Mathias Risse Photo

Mathias Risse

Director of the Carr Center for Human Rights Policy
Berthold Beitz Professor in Human Rights, Global Affairs and Philosophy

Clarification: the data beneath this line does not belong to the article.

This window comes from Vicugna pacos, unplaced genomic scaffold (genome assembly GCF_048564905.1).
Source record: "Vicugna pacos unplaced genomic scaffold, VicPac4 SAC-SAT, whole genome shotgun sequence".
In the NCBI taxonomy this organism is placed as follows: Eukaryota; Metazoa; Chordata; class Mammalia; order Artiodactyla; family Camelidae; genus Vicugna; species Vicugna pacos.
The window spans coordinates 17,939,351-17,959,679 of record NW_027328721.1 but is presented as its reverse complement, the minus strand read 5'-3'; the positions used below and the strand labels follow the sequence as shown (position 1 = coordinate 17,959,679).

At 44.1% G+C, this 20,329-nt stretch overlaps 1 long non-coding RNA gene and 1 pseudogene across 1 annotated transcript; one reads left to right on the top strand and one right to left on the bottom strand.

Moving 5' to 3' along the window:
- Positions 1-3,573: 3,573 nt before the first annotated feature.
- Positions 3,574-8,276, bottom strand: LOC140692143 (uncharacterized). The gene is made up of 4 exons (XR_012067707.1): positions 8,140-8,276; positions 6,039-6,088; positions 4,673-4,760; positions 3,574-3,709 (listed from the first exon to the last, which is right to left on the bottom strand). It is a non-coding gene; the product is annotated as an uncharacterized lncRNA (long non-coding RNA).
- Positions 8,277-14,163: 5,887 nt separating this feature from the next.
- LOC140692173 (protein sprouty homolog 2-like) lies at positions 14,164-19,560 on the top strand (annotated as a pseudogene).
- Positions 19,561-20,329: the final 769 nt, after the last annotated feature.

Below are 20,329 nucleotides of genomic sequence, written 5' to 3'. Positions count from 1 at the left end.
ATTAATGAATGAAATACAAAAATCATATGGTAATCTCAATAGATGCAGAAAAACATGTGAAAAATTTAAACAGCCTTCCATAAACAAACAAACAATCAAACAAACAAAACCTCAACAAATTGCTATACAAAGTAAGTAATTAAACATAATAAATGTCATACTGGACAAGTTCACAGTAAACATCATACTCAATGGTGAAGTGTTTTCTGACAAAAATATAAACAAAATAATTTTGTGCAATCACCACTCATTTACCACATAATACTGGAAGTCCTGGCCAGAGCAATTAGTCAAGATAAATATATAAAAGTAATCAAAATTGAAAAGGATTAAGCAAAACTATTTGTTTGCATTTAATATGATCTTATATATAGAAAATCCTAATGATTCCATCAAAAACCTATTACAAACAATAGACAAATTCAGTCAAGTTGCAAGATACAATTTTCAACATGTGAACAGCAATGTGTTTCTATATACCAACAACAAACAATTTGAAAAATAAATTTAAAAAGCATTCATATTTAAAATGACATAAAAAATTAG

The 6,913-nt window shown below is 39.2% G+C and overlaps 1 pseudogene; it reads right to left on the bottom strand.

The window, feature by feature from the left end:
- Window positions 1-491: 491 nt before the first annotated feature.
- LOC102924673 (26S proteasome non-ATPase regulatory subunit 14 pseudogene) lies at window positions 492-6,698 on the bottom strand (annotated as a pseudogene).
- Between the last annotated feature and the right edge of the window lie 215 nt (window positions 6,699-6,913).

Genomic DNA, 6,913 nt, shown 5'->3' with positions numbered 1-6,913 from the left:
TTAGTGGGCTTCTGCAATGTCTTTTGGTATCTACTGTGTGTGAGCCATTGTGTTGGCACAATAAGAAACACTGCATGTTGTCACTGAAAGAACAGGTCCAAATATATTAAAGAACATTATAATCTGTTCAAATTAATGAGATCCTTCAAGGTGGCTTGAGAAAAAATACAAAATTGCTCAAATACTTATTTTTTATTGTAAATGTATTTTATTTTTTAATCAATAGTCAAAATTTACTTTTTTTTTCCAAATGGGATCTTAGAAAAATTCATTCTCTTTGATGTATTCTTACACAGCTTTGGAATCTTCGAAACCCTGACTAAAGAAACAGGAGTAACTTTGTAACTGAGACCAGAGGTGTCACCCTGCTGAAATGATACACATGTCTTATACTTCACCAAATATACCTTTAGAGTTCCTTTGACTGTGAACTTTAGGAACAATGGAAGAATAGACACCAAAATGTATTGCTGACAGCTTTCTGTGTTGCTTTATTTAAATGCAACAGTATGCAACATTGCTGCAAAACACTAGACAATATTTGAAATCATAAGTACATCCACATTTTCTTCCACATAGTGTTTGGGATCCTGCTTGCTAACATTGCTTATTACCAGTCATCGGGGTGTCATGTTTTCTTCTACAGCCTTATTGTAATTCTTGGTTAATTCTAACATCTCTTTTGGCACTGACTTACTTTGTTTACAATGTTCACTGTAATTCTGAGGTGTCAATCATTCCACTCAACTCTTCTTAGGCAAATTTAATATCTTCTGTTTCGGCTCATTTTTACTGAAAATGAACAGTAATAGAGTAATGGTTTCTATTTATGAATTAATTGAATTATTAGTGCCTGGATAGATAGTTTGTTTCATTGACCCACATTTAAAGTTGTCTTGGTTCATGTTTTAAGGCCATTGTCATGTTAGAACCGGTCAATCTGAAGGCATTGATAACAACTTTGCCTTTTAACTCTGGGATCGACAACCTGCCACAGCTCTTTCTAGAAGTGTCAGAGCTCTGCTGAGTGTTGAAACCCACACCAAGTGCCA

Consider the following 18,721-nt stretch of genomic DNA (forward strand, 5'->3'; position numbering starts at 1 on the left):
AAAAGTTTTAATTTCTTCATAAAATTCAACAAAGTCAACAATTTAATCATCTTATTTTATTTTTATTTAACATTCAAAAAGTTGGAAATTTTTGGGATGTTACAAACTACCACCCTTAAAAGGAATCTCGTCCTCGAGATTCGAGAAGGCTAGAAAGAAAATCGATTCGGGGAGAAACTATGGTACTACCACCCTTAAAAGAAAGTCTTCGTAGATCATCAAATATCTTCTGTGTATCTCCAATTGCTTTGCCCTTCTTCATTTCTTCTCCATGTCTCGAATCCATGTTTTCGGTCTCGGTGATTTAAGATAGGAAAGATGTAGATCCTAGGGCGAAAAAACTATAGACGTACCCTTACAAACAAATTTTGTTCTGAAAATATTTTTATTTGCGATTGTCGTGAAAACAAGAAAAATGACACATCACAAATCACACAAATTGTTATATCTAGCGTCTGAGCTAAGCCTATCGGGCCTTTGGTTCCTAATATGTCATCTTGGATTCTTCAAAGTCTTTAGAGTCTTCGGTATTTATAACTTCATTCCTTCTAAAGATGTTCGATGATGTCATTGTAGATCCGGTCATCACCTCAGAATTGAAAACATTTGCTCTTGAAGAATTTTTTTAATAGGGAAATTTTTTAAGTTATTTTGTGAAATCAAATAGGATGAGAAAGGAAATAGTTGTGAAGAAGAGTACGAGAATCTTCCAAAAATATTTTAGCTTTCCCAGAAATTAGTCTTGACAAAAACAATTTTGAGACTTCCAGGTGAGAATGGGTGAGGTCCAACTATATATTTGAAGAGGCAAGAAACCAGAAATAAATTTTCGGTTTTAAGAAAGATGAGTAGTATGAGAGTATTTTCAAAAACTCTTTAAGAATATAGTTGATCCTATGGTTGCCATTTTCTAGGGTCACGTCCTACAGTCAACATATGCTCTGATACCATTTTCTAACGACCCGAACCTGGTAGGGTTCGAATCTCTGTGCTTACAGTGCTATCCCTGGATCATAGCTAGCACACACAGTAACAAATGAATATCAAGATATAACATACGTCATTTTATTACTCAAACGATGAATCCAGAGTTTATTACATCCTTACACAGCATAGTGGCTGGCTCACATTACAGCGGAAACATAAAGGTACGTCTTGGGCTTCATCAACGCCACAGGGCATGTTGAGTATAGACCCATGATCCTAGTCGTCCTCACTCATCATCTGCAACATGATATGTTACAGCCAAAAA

The future of humanity depends on how we will manage to live with the technological revolutions that happen all around us. This is a good time to bring voices into the discussion that have long been excluded from impactful discussions about the future of humanity: voices of indigenous people, whose received wisdom reflects millennia of sustainable living in their respective contexts. Some of this wisdom has been worked out in distinctive indigenous philosophies, and the focus of this class is to explore some of these philosophies and assess what lessons they teach for the technological age. A focus is on indigenous authors from the U.S., but we encounter authors and perspectives from all continents. Topics we explore through the lens of indigenous philosophies include attitudes towards nature; views on technology generally; the Anthropocene; traditional ecological knowledge; artificial intelligence; genome-editing; geo-engineering; human rights; and the meaning of life. Engaging with indigenous perspectives on these matters is likely to have a transformative effect on how one approaches the big questions of the 21st century.